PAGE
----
Board approves extension of PropertyFit program in continued support of County climate and energy goals

March 16, 2023

The Multnomah County Board of Commissioners took its latest step on March 9 to ensure that the County has an important tool to help meet its goals of eliminating greenhouse gas emissions and transitioning to clean energy sources. The unanimously approved resolution authorizes County Chair Jessica Vega Pederson to execute an intergovernmental agreement (IGA) with Prosper Portland for the administration of the PropertyFit program for five more years.

This action came at the request of the Multnomah County Office of Sustainability, which had previously briefed the Board in December 2022 with an update on progress made toward the County’s climate goals, including: 

  • 100% renewable electricity by 2035
  • 80% reductions in local carbon emissions by 2050
  • 25% reduction in total energy use of all pre-2010 buildings by 2030
  • Net-zero emissions in all new buildings and homes by 2030.

The PropertyFit program offers industrial, commercial, and multifamily residential property owners long-term financing, using private capital, for up to 100% of the cost of capital improvements that reduce energy consumption or generate energy, effectively reducing the risk between the two parties, explained Silvia Tanner, Senior Energy Policy and Legal Analyst for the Office of Sustainability.

“Those more favorable terms can help address some barriers that we see,” said Tanner. According to Tanner, the barriers PropertyFit helps to address include split incentives between property owners who pay for energy upgrades and renters who pay the power bills and the ability to secure the debt against the real property and transfer the loan with the sale.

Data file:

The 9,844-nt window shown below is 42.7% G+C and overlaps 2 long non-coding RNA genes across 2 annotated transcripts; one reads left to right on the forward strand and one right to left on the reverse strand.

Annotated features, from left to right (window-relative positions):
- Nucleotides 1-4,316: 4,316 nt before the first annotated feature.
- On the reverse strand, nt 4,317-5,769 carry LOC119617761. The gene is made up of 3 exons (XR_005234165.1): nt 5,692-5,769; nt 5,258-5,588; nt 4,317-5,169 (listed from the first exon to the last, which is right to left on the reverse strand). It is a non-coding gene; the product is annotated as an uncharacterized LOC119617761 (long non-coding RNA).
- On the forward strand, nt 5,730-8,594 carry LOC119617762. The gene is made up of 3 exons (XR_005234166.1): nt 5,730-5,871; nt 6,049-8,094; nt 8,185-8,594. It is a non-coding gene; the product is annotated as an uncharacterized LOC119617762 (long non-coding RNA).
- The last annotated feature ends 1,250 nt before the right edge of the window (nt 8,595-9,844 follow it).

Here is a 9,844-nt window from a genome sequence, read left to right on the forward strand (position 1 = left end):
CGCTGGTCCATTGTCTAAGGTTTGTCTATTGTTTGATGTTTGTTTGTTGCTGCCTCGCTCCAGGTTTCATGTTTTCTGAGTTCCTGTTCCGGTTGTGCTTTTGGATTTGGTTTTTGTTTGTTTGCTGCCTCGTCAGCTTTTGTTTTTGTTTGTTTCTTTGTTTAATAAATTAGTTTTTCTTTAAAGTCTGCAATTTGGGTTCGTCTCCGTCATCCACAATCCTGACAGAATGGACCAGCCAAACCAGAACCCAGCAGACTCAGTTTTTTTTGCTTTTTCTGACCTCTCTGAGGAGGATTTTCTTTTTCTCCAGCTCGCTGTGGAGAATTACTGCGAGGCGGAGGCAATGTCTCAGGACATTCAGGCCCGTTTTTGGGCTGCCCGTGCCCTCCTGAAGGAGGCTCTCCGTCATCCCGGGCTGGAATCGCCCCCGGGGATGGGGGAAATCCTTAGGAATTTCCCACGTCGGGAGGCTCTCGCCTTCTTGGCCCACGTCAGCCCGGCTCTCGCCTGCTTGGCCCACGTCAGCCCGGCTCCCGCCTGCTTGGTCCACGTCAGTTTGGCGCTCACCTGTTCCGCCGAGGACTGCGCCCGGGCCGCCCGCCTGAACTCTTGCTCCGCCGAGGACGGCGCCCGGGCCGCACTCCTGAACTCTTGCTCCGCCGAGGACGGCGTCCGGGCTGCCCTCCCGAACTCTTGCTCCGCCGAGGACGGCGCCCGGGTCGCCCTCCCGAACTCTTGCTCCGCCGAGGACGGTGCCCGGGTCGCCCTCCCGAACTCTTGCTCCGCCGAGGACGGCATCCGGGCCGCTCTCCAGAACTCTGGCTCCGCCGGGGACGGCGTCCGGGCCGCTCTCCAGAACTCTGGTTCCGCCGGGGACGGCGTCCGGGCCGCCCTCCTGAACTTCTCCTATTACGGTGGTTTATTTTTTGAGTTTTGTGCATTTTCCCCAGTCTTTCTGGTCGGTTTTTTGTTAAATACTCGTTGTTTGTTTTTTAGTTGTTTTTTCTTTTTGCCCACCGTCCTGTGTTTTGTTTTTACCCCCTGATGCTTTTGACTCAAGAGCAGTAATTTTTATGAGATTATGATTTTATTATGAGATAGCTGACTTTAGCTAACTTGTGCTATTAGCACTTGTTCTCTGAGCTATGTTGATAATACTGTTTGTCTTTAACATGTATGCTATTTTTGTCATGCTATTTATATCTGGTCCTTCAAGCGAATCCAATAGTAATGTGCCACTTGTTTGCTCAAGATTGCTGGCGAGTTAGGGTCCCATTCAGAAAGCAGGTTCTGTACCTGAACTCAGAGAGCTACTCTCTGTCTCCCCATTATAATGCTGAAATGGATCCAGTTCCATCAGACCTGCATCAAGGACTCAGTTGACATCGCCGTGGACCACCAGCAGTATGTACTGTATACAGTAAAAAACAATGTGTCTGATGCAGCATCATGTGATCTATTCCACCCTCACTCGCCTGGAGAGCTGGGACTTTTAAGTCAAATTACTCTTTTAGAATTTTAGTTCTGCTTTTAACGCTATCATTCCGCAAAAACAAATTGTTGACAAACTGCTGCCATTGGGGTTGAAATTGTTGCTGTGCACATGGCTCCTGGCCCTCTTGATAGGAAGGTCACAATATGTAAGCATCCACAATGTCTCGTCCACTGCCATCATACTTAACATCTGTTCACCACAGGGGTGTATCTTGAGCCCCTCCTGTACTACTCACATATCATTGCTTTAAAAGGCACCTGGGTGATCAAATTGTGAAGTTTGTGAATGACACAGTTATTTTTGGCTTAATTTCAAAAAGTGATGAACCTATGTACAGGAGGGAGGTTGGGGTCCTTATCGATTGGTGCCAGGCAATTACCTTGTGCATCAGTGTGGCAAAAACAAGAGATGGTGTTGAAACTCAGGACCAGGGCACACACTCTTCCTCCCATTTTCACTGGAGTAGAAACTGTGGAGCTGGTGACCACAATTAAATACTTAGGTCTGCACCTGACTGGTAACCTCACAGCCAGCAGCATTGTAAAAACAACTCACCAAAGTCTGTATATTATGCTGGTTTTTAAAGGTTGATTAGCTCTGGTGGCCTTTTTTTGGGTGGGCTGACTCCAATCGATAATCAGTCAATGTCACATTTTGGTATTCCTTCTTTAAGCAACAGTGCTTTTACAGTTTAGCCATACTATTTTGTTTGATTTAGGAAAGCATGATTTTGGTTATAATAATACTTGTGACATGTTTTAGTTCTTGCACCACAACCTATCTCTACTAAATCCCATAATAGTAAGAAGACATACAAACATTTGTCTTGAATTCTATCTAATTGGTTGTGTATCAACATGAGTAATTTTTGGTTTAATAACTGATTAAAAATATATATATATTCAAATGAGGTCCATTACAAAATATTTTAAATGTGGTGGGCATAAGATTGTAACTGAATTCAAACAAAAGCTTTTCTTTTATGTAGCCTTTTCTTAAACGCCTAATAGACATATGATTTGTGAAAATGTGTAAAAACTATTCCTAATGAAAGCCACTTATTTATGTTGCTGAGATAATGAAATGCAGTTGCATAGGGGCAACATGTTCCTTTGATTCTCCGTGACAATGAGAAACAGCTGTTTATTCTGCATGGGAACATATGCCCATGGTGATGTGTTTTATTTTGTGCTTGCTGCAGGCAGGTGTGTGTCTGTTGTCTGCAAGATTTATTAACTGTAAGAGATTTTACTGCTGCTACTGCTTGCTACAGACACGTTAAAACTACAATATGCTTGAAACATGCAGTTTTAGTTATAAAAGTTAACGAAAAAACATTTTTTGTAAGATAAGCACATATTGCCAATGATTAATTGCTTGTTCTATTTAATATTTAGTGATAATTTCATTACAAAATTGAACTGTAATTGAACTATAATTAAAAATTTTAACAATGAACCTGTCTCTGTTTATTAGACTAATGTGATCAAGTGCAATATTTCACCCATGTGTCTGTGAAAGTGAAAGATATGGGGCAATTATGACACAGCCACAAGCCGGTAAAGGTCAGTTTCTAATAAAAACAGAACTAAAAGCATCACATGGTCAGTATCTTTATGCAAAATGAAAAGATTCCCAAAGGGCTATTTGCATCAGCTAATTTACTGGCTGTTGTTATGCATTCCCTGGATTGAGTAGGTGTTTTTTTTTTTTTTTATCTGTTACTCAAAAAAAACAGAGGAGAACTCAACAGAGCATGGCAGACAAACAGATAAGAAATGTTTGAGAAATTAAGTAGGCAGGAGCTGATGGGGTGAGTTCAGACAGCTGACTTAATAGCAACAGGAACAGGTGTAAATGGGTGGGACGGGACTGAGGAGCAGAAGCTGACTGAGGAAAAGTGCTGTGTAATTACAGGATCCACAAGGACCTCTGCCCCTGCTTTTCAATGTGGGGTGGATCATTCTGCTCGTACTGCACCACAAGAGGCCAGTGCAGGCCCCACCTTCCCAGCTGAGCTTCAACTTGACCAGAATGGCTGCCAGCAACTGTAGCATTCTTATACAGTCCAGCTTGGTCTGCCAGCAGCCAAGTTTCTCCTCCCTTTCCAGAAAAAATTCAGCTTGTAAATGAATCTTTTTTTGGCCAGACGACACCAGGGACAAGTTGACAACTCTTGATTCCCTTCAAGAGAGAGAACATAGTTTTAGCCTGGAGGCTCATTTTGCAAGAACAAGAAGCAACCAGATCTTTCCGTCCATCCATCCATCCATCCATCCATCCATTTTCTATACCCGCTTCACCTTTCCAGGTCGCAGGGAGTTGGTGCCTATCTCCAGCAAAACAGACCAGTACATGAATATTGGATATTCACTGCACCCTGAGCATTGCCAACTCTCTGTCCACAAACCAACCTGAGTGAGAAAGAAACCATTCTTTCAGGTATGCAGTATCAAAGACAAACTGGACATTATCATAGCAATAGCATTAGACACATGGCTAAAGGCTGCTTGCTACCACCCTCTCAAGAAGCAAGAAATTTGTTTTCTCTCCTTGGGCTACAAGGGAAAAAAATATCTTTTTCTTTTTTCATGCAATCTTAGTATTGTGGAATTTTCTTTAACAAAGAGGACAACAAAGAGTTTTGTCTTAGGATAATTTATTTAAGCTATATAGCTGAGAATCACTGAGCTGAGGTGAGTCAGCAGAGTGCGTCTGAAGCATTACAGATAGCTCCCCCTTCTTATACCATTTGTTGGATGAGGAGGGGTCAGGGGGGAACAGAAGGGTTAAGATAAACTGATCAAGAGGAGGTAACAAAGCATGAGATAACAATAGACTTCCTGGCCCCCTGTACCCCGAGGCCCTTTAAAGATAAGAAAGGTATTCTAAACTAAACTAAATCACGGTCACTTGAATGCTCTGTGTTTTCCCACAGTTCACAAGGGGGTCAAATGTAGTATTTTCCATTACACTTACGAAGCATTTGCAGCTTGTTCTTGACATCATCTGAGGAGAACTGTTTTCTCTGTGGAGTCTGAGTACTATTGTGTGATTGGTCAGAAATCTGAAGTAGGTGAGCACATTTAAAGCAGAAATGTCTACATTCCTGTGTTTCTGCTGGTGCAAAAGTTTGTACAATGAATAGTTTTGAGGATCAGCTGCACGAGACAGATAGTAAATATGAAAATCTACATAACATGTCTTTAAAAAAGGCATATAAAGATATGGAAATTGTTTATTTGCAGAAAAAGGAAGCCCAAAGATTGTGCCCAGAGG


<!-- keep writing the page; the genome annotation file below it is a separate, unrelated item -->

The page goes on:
The PropertyFit program is actually the locally branded implementation of the state’s Commercial Property Assessed Clean Energy (CPACE), said Sustainability Director John Wasiutynski, made possible by a partnership between Multnomah County, Prosper Portland and the Energy Trust of Oregon. Oregon is not alone in having a program, CPACE programs are found in 38 states and Washington, DC, according to industry group PACE Nation. The roots of the program in Multnomah County stretch back to 2015, when the original IGA was approved, and 2017, when the program officially rolled out. Since then, the program has gone through numerous transformations and additions of amendments to simplify and adjust the IGA.

The new IGA incorporates the learnings from over seven years of successful partnerships with Prosper Portland and allows for ongoing program evolution and innovation.

“What we’re doing today is we’re taking all those amendments, we’re rationalizing them, we’re simplifying the IGA and we’re extending it for another five years,” said Wasiutynski. 

PropertyFit can be attributed to six transactions closed to date, totaling over $13.6 million, one of which is the PAE Living Building, the largest living building project in the world. This commercial building was able to use the County’s program and invest in energy efficiency, water conservation, renewable energy and seismic improvements. Prosper Portland estimates that about $40 million in additional transactions are close to completion, signaling that the program is picking up traction in the commercial real estate market.

“This program has matured. We’re seeing other counties following in our lead now and adopting their own programs,” said Wasiutynski about the program’s success.

“I’m really excited about this partnership. It’s a signal to the investment community that we’re going to do everything we can to meet our climate goals, but also help the economy recover from the pandemic.” 

Commissioners Sharon Meieran, Susheela Jayapal, Diane Rosenbaum and Lori Stegmann each shared words of support and appreciation for PropertyFit and its impacts.

“I’m so glad it’s picking up steam because we need to get more folks engaged in this work to meet our climate goals,” Chair Vega Pederson said in closing.